Sentencing

Alabama
Alaska
Arizona
Arkansas
California
Colorado
Connecticut
Delaware
Florida
Georgia
Hawaii
Idaho
Illinois
Indiana
Iowa
Kansas
Kentucky
Louisiana
Maine
Maryland
Massachusetts
Michigan
Minnesota
Mississippi
Missouri
Montana
Nebraska
Nevada
New Hampshire
New Jersey
New Mexico
New York
North Carolina
North Dakota
Ohio
Oklahoma
Oregon
Pennsylvania
Rhode Island
South Carolina
South Dakota
Tennessee
Texas
Utah
Vermont
Virginia
Washington
West Virginia
Wisconsin
Wyoming


Alabama

Sentencing enhancement if the offense was motivated by the victim’s “actual or perceived race, color, religion, national origin, ethnicity, or physical or mental disability.” Ala. Code § 13A-5-13

Alaska

A higher sentence may be given if the defendant knew or should have known that the victim was vulnerable due to age, disability, ill health, etc. Alaska Stat. § 12.55.155.

Arizona

 

Arkansas

-

California

 

Colorado

A higher sentence may be given if the defendant knew or should have known that the victim was vulnerable due to age, disability, ill health, etc. Co. Rev. Stat. Ann. § 18-9-121

Connecticut

-

Delaware

-

Florida

Offenders may be eligible for a reduced sentence if the capacity of the defendant to appreciate the criminal nature of the conduct or to conform that conduct to the requirements of law was substantially impaired or the defendant requires specialized treatment for a mental disorder that is unrelated to substance abuse or addiction or for a physical disability, and the defendant is amenable to treatment (among other reasons). Fla. Stat. § 921.0026

Georgia

 

Hawaii

 

Idaho

-

Illinois

The court shall not impose a sentence of imprisonment upon the offender if it believes that because of his disability a sentence of imprisonment would not serve the ends of justice and the interests of society and the offender or that because of his disability a sentence of imprisonment would subject the offender to excessive hardship. If an offender with a disability is sentenced to prison, they may be sent to an alternative facility with the ability to treat them and the Department of Corrections will be informed of specific requirements. 725 ILCS 5/104-26

Sentencing for a defendant found guilty but mentally ill – there must be an evaluation and a hearing, but the court may impose any sentence that is equal or less than what a non-mentally ill person would have received. 730 ILCS 5/5-2-6

A higher sentence may be given if the defendant’s crime was against someone with a physical or mental disability or their property. 730 ILCS 5/5-5-3.2

Indiana

Can take whether the victim had a disability into account during sentencing as an aggravating factor. IC § 35-38-1-7.1. http://codes.lp.findlaw.com/incode/35/38/1/35-38-1-7.1

Iowa

-

Kansas

Lack of capacity can be a mitigating factor. Kan. Stat. Ann. § 21-6625

Upon being convicted of murder, a hearing is held to determine if the defendant has an intellectual disability. If he does, he cannot be sentenced to death or life without parole and he is not subject to mandatory minimums. Kan. Stat. Ann. § 21-6622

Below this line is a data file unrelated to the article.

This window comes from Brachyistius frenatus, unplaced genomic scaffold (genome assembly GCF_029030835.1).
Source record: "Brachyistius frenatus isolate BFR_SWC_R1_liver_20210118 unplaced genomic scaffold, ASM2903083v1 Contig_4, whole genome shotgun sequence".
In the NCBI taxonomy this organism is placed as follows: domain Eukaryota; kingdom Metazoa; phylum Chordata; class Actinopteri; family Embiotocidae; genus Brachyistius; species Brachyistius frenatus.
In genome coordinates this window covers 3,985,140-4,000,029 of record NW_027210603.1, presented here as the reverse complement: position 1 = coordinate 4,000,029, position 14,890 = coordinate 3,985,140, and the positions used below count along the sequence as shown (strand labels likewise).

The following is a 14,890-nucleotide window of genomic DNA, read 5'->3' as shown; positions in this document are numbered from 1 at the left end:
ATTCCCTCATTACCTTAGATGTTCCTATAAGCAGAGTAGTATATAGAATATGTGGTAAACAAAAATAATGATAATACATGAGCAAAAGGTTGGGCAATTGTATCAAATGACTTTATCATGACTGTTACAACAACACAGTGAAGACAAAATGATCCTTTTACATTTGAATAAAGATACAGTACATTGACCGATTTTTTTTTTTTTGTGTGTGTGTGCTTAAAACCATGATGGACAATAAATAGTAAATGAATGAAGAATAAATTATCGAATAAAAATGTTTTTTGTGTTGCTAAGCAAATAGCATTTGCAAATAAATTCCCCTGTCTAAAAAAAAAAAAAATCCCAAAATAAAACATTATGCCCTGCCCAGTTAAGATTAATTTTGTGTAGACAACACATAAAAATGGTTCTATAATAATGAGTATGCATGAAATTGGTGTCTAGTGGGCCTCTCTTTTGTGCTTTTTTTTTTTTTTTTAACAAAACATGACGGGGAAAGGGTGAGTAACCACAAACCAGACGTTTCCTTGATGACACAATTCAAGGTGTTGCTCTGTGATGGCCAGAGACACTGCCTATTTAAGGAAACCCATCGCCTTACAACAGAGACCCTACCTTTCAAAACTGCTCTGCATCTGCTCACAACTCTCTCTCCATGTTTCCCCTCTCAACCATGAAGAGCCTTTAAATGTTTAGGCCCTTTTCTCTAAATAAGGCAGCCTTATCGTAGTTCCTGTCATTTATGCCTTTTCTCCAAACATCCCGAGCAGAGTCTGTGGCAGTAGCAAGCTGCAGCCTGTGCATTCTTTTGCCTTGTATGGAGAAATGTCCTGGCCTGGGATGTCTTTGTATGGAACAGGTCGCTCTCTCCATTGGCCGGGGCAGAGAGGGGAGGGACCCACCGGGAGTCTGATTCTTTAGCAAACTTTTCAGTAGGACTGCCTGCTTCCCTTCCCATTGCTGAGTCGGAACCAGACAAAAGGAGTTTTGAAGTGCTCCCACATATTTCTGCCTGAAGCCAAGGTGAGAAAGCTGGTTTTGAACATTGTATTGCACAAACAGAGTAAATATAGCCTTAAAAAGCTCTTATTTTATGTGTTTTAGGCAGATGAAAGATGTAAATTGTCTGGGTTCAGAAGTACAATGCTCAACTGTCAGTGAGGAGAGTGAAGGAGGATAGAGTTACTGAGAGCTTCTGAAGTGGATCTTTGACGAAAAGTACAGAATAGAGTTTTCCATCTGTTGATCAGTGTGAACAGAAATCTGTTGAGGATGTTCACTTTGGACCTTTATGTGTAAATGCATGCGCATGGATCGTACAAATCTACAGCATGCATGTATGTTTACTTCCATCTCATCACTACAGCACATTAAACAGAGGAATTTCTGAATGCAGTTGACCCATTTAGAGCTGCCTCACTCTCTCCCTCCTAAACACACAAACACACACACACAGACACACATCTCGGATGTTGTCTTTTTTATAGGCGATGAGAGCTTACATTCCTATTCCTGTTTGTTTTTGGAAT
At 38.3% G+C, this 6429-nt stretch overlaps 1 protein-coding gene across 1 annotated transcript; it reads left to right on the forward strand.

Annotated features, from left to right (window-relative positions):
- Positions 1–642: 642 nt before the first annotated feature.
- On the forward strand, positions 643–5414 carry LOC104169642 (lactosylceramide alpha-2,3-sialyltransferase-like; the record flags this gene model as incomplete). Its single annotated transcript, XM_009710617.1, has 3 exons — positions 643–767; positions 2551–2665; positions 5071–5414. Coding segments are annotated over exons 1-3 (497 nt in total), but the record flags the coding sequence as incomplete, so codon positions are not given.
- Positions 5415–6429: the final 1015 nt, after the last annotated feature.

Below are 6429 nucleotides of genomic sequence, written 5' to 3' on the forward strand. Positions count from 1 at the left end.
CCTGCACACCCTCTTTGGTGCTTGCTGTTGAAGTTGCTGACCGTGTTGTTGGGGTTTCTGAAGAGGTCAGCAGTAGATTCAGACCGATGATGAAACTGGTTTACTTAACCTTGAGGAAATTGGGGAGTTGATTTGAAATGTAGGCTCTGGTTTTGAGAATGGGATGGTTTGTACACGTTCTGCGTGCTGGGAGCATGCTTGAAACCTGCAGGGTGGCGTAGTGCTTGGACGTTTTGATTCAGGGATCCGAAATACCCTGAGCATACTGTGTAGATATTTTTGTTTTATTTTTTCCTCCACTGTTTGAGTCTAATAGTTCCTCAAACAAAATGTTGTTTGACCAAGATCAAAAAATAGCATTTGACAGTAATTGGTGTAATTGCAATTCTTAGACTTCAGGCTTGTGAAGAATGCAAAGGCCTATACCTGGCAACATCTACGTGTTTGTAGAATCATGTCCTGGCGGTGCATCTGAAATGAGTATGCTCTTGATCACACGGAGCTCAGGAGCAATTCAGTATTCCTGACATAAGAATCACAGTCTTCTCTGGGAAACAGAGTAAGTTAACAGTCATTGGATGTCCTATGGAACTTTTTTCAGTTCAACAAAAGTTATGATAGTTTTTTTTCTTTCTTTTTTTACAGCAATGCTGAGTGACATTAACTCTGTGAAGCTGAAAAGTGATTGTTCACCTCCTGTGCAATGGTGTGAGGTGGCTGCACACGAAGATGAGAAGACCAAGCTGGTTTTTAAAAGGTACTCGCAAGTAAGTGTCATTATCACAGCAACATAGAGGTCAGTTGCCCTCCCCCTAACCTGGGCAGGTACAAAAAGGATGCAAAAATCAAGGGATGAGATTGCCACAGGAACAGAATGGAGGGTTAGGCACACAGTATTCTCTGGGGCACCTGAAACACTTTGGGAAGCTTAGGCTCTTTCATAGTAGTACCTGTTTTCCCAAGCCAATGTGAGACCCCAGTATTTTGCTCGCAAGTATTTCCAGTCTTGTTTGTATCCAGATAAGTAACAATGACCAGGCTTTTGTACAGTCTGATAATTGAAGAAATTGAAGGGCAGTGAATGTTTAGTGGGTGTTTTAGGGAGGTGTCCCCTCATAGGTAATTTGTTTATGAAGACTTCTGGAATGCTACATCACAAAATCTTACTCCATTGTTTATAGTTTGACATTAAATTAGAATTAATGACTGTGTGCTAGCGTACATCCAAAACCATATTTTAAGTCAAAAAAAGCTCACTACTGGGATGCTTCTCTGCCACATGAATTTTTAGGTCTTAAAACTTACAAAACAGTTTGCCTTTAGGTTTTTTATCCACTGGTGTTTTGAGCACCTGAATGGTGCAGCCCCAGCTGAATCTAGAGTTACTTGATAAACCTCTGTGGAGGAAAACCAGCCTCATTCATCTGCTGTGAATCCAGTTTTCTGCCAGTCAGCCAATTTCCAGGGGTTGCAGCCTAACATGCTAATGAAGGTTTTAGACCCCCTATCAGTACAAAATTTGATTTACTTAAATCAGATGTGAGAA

Kentucky

 

Louisiana

 

Maine

-

Maryland

-

Massachusetts

-

Michigan

-

Minnesota

-

Mississippi

 

Missouri

Increased penalties if the victim was knowingly targeted due to disability. V.A.M.S. § 557.035

Montana

The sentencing court must order a presentence investigation and a report on the investigation if there is a claim of intellectual or developmental disability. The investigation must include a mental. The evaluation must include an opinion as to whether the defendant suffered from a mental disease or disorder or developmental disability that impacted his culpability. If the opinion concludes that the defendant did suffer from a mental disease or disorder or developmental disability, the evaluation must also include a recommendation as to the care, custody, and treatment needs of the defendant. MCA § 46-14-311

Nebraska

-

Nevada

 

New Hampshire

-

New Jersey

Juveniles: in determining appropriate disposition, the court must consider the developmental and intellectual needs of the child. N.J.S.A. 2A:4A-43.

Juveniles: developmentally disabled juveniles should not be incarcerated. N.J.S.A. 2A:4A-44

Harsher sentence if the defendant knew or should have known about the victim’s disability; a sentence can be lowered “in the interest of justice.” N.J.S.A. 2C:44-1

New Mexico

Juvenile: Disability should be taken into account when determining the disposition of juvenile defenders. NM Stat. § 32A-2-20

New York

-

North Carolina

-

North Dakota

-

Ohio

Higher sentence imposed if the victim was disabled (misdemeanor). Ohio Rev. Code § 2929.22

Oklahoma

Oklahoma Community Sentencing Act – provides for a variety of alternative sentences when particular conditions are met. 22 Okl. Stat. Ann. §§ 988.1 through 988.25

Oregon

-

Pennsylvania

-

Rhode Island

A person is mentally competent to stand trial if he or she is able to understand the character and consequences of the proceedings against him or her and is able properly to assist in his or her defense; Defendant is presumed competent; examination and periodic review of competency to stand trial. R.I. Gen. Laws § 40.1.-5.3-3

South Carolina

-

South Dakota

-

Tennessee

-

Texas

-

Utah

-

Vermont

-

Virginia

-

Washington

 

West Virginia

-

Wisconsin

Increased penalty if defendant intentionally targeted victim due to their disability. Wis. Stat. § 939.645

Wyoming

Offender having I/DD is mitigating factor in sentence. Wyo. Stat. § 6-2-102.